• For a static equilibrium performed on the generalized coordinates (i.e. the default setting), it is possible to visualize the iteration process of the equilibrium by loading the file equil_q.anim with MBSysPad. Each second corresponds to one iteration step of the Newton-Raphson Algorithm.

## Exchange of equilibrium variables¶

It is possible to replace some of the variables while performing an equilibrium. One of the free coordinates $$q_i$$ can be replaced by another quantity of the system denoted by $$x_{sub}$$ (e.g. a mass, a stiffness, a length, …). The equilibrium equations remain the reduced force term equalling zero, $$\mathbf{F_r} = \mathbf{0}$$. In that case, the replaced free coordinates $$q_i$$ are kept constant during the equilibrium process. It is important that the exchange makes sense and that the exchange variable (i.e. the new one) is sensitive to the equilibrium equations.

$$\mathbf{x} = \left[ \mathbf{q_u}\setminus \{ q_i \} , x_{sub} \right]$$

$$\mathbf{F} = \mathbf{F_r} = \mathbf{0}$$ such that the pendulum is vertical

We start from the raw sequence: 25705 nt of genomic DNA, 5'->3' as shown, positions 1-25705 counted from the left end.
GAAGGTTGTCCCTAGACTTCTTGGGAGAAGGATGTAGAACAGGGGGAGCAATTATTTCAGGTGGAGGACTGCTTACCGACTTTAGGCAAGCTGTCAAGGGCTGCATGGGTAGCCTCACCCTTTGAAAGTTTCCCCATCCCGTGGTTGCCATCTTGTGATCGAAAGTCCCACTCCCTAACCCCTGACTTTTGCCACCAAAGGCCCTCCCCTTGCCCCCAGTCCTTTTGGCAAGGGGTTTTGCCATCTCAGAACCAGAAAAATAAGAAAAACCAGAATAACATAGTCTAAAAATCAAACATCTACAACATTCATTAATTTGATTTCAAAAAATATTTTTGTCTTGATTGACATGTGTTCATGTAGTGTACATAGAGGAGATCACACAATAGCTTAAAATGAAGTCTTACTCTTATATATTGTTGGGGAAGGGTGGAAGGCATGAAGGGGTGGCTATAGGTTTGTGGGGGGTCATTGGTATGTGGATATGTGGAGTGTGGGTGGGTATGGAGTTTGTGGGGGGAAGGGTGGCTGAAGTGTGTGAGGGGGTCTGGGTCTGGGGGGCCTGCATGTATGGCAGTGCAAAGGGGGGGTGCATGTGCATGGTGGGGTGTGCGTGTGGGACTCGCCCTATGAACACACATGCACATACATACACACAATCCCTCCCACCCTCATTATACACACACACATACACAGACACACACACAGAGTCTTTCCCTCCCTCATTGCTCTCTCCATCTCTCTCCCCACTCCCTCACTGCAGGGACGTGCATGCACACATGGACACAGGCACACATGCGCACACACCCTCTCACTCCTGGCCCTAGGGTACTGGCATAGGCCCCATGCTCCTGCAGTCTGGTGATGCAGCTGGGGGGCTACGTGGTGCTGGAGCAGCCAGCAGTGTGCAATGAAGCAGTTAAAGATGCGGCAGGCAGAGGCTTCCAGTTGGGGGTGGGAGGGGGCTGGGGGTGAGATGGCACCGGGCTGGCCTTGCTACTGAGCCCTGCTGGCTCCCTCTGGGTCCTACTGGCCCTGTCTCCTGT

Remarks:

The exchange is not limited to one variable but can be applied to several variables at the same time

### Example - the cart pendulum with spring¶

If we come back to the cart pendulum model, different variable exchanges can be performed. Here are some examples:

• The elongation of the lower spring $$q_3$$ can be set to a desired length and replaced by the spring stiffness $$k$$ or its free length $$z_0$$.

• The pendulum angular position can be set and replaced by

• the upper spring stiffness $$K$$ or its free length $$Z_0$$

• the joint torque applied along the pendulum $$Q_2$$ or the crank rotational axis $$Q_4$$.

• The crank angular position can be set and replaced by

• the length of the rod

• the distance between the pendulum the crank attachment point with the cart.

Remarks:

The exchange and the desired equilibrium configuration has to make sense otherwise the equilibrium results could be inconsistent from a physical point of view (negative mass or negative free length for a spring)